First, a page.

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Home » Auditory & Language Disorders Treatment
What is Auditory Processing?
Auditory Processing is a term used to describe your brain’s ability to interpret and make sense of speech sounds, both quickly and efficiently enough to understand spoken language. Individuals are able listen to effectively when energy that we recognize as sound, travels through the ear and is changed into information that can be interpreted by the brain.
What is an Auditory Processing Disorder?
An auditory processing disorder is a neurologically based disorder. It is marked by an individual’s inability to distinguish between distinct speech sounds, or consonants, impeding the interpretation of information. The speed of processing may also be reduced. They may actually miss words because their capacity to process what is being said instantaneously is impaired. This is due to weak connections in the auditory cortex of the brain – the location of neural circuits that support language. Individuals with this kind of disorder cannot distinguish between similar short words, like “da” and “ba”.
Likewise, consonants that race by in less than a millisecond, like “k” and “s” are difficult to distinguish in everyday speech. As a result an individual with an auditory processing disorder misses words in conversation and instruction. They may mishear or misinterpret what was said.
For example, a child’s mother may say to him, “I’m going to take you swimming after you complete all of your homework.” His mother never takes him swimming because his homework is incomplete. The child is convinced that his mother has lied to him. This is worsened in situations with significant background noise, such as classrooms and work environments. Additionally, a person who cannot distinguish sounds orally may also have difficulty connecting them to their written representation when reading or writing.
Consider this question; “Who was the first president of the United States?” An individual without processing difficulties will process the question correctly and provide the appropriate answer, George Washington. Alternatively, a person with a processing disorder will simply process the words. A child with an auditory processing disorder, in a classroom setting, may misinterpret the sounds, words, and/ or the meaning of the same question. As a result, they miss crucial information that follows. They may still be thinking about the meaning of the question when the rest of the class has moved on to something else.
An auditory processing disorder can injure a child’s self esteem. It may seem to parents or teachers that a child with an auditory processing disorder is ignoring them or intentionally not paying attention. In reality, these patients cannot really help it. Their self-esteem, obviously, will be affected when they are criticized for “not listening”. It is a statistical fact that 75% of a child’s day in school is spent listening.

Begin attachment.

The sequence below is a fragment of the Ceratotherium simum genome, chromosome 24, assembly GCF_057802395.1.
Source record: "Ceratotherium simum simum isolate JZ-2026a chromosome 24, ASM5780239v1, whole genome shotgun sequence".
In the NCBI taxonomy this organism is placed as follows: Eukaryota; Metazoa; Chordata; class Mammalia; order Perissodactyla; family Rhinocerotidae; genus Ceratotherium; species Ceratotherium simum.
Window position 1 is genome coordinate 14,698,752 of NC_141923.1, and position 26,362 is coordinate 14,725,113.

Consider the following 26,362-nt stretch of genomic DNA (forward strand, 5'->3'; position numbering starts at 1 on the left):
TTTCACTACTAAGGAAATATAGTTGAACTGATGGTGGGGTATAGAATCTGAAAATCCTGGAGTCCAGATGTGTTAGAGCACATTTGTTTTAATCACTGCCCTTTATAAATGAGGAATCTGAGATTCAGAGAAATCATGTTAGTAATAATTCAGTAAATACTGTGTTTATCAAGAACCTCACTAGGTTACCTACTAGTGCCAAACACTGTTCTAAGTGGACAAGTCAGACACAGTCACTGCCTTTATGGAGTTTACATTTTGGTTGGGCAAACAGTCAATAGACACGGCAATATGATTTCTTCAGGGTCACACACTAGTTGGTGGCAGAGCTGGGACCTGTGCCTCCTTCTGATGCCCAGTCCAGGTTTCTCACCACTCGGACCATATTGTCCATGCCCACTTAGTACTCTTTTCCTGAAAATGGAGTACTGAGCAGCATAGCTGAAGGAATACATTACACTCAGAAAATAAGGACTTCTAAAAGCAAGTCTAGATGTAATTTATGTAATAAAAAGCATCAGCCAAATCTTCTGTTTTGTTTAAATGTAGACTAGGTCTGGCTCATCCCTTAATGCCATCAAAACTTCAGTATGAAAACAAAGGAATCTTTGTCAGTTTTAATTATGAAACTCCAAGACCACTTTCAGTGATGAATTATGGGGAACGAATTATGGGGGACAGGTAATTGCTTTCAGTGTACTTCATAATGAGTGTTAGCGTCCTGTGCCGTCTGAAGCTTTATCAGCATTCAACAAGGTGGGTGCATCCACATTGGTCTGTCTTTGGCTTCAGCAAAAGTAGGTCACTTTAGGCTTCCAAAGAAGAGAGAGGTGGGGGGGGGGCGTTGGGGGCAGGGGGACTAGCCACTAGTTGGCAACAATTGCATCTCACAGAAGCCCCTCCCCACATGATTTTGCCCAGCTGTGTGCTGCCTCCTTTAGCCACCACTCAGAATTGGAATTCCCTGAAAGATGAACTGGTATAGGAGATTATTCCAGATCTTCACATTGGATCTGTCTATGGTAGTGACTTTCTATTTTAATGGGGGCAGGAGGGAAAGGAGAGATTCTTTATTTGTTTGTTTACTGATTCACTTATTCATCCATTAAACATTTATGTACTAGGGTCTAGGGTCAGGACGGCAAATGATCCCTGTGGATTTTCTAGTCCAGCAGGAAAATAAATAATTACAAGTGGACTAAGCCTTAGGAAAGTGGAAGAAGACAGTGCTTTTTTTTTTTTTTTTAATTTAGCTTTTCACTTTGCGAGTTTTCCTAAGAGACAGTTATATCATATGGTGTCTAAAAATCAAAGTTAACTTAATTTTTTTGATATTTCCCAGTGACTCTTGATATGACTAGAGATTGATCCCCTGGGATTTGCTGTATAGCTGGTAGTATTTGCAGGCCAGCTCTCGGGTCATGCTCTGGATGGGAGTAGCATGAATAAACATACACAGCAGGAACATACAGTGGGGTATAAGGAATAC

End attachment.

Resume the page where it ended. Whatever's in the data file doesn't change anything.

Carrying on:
Who can benefit?
The programs have proven helpful for individuals who are experiencing difficulties with the following:
Reading and spelling
Understanding concepts (i.e. colors, letter names, etc.) and following or giving directions
Age appropriate general language ability
Remembering questions when called upon in class
Ambiguous language or idioms
Phonics, reading or spelling
English as a second language
At the Institute we pay special attention to how the various different therapies coordinate together, not just full care but at the right time. Treatments for learning disorders can become significantly more potent when applied when the patient’s Attentional system is at a certain stage, and not before. In fact without this all important ingredient treatment effects that require a certain neurological base won’t hold on at all or never develop fully. It is for this reason that care provided by outside sources must be made aware of the timing and characteristics of Drake care. The Program Coordinator is invaluable in assisting you with the timing of each form of therapy and how they work best together.
Make The Most Of This School Year!
The Drake Institute recognizes the financial pressure facing most families today. For this reason, we are pleased to provide the following financial assistance:
- No-Interest financing for up to 2 years (for those who qualify)
- Payment Plans
- “Back to school” reduced fee program (limited availability)
- “Off hours” reduced fee program (limited availability)
Call today if you have further questions. We’re here to help you.
ADHD Success Story
The program design for our son was really helpful and gave our son a confident feeling like other normal kids have. At the beginning we had so many issues listed that we wanted Drake to deal with e.g. hyperactivity, focus, following instructions, eye to eye contact to name a few.
With the following program offered by Drake (Neurofeedback, Fast Forward, and Captain’s Log) our son developed tremendous improvement as he moves forward in his daily life. Imagine you’re watching the TV series (Flip your Habits!). Everything changes as time goes by.
There is no amount of words or money that can explain the feeling that we feel as a parent as we walk out towards the close out of our son’s program at Drake.
Again, we recommend Drake Institute to everybody who has a similar struggle that we have undergone with our son. Try it and it really works.
Ed, Father of an ADHD Child